Suresh Prabhu, India's railway minister . Photograph: (AFP)
The 92-year-old practice of presenting a separate Rail Budget is set to come to an end from the next fiscal, with the finance ministry accepting railway minister Suresh Prabhu's proposal to merge it with the General Budget.
According to Railways, the finance ministry has now constituted a five-member committee comprising senior officials of the ministry and the national transporter to work out the modalities for the merger. The committee has been asked to submit its report by August 31.
"I had written to finance minister Arun Jaitley for merger of the Rail Budget with General Budget. This will be in the Railway's interest and also in the nation's interest. We are working out the modalities," Prabhu said.
The public sector behemoth has to bear an additional burden of about Rs 40,000 crore on account of implementation of the 7th Pay Commission awards, besides an annual outgo of Rs 32,000 crore on subsidies.
Besides, the delay in completion of projects resulted in cost overrun of Rs 1.07 lakh crore and huge throw-forward of Rs 1.86 lakh crore in respect of 442 ongoing rail projects.
If the merger happens, Indian Railway will get rid of the annual dividend it has to pay for gross budgetary support from the government every year.
According to a senior Railway official, the move to discard the age-old practice of a separate Rail Budget is part of the Modi government's reform agenda.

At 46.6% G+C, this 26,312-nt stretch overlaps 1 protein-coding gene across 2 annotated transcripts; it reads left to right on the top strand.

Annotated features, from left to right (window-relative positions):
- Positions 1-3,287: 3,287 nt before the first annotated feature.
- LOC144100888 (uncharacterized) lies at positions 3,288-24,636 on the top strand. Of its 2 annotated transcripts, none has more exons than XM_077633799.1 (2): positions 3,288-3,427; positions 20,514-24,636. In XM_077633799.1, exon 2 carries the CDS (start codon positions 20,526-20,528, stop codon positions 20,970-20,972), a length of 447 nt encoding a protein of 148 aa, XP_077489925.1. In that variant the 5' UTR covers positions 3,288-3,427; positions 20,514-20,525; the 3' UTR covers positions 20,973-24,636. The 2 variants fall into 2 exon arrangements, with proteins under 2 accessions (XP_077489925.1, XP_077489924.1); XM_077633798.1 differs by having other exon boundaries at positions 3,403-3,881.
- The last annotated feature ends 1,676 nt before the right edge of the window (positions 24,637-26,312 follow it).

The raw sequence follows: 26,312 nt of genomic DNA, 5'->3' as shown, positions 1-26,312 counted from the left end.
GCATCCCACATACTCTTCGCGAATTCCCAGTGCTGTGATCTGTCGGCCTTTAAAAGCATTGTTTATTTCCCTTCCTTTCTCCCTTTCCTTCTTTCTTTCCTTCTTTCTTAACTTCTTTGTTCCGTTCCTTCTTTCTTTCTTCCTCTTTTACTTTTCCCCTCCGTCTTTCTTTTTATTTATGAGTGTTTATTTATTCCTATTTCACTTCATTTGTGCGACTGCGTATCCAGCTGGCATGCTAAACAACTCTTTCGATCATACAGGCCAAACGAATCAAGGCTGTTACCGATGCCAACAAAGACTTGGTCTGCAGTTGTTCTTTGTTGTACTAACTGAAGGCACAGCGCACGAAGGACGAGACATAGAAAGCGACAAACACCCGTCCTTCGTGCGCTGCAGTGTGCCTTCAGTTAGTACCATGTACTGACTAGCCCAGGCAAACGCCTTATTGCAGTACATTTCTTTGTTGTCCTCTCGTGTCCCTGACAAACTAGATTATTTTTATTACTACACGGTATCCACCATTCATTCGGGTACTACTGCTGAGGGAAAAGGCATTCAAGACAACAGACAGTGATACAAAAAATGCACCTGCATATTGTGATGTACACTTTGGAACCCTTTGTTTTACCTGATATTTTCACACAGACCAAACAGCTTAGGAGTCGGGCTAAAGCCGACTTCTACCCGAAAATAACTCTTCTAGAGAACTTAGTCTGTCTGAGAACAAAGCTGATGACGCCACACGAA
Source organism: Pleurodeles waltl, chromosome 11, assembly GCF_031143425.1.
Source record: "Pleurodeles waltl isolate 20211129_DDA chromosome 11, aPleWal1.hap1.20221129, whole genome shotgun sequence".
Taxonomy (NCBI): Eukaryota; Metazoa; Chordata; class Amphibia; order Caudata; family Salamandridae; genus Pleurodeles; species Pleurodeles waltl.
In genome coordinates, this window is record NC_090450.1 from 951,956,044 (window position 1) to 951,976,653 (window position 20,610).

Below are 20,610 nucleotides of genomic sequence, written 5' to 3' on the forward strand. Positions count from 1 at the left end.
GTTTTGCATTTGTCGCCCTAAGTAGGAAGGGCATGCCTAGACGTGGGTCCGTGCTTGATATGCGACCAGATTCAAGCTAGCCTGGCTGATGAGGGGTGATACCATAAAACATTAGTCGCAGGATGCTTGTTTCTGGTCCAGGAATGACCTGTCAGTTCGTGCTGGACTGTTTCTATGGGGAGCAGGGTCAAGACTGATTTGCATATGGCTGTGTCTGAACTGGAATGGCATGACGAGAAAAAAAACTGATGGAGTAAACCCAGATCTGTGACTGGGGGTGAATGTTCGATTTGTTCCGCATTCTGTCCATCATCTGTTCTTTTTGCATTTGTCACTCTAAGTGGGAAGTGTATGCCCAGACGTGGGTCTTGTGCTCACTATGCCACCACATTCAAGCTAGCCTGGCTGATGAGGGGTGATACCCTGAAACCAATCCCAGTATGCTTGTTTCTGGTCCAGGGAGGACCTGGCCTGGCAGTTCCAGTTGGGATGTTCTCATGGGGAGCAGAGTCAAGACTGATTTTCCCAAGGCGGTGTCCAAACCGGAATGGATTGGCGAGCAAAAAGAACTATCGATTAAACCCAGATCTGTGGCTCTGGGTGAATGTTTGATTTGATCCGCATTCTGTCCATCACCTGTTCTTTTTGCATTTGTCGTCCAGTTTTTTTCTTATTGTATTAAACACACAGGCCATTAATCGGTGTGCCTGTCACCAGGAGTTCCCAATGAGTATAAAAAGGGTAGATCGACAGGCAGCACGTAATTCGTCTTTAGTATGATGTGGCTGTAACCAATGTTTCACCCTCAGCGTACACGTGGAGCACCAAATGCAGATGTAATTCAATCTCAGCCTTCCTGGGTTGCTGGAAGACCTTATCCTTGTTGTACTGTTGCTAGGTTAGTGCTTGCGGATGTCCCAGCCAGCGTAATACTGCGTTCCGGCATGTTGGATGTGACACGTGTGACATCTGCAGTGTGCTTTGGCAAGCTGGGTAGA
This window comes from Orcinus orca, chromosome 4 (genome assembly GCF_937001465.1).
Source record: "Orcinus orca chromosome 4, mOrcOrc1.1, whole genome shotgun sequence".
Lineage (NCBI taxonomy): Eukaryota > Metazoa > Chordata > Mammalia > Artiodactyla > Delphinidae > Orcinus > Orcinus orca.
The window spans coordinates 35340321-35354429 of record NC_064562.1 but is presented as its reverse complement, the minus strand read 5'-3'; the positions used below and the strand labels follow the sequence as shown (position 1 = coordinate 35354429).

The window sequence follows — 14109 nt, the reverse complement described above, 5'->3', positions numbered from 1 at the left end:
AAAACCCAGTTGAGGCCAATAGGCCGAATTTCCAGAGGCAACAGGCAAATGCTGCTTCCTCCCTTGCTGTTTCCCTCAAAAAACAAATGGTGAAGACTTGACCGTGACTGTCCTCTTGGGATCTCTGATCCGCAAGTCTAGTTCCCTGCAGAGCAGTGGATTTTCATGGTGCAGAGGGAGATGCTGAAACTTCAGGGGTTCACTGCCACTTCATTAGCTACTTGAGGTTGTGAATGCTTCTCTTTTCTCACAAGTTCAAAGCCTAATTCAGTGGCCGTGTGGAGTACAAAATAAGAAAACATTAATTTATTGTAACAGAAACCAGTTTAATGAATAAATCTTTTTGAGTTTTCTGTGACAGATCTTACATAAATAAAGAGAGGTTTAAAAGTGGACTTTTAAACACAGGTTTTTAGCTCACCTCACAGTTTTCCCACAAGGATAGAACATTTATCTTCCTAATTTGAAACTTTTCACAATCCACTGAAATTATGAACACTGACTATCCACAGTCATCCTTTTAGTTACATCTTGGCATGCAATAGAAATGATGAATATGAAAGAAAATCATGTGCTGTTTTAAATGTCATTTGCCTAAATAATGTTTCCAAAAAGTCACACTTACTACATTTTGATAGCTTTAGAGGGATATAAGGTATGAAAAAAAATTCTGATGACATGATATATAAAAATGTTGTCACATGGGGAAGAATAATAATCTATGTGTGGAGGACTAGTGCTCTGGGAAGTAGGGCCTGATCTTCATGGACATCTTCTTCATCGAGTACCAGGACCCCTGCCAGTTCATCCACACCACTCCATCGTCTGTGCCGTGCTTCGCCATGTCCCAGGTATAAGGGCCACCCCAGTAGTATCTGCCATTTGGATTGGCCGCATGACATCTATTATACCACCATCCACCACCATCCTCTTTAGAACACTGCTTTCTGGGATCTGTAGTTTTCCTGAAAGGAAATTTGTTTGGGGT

With the merger, the issue of raising passenger fares, an unpopular decision, will be the finance minister's call.
Prabhu had also told Rajya Sabha on August 9 that he has asked the finance minister to merge the Railway Budget with General Budget in the long-term interest of national transporter as well as the country's economy.
All-India Railwaymen's Federation General Secretary Gopal Mishra said railway ministry's autonomy will be lost in the merger. "But we have to see in what form the merger will happen," he said.
The merger move is significant as it is expected to have political implications.
It has been seen that almost every Railway Minister, particularly in coalition governments, has addressed his constituencies by doling out favours by way of new trains and projects.
The keenly sought after railway ministry is likely to lose much of its sheen if merger happens.
The 92-year-old practice is set to come to an end after a proposal to merge it with the General Budget was accepted by finance minister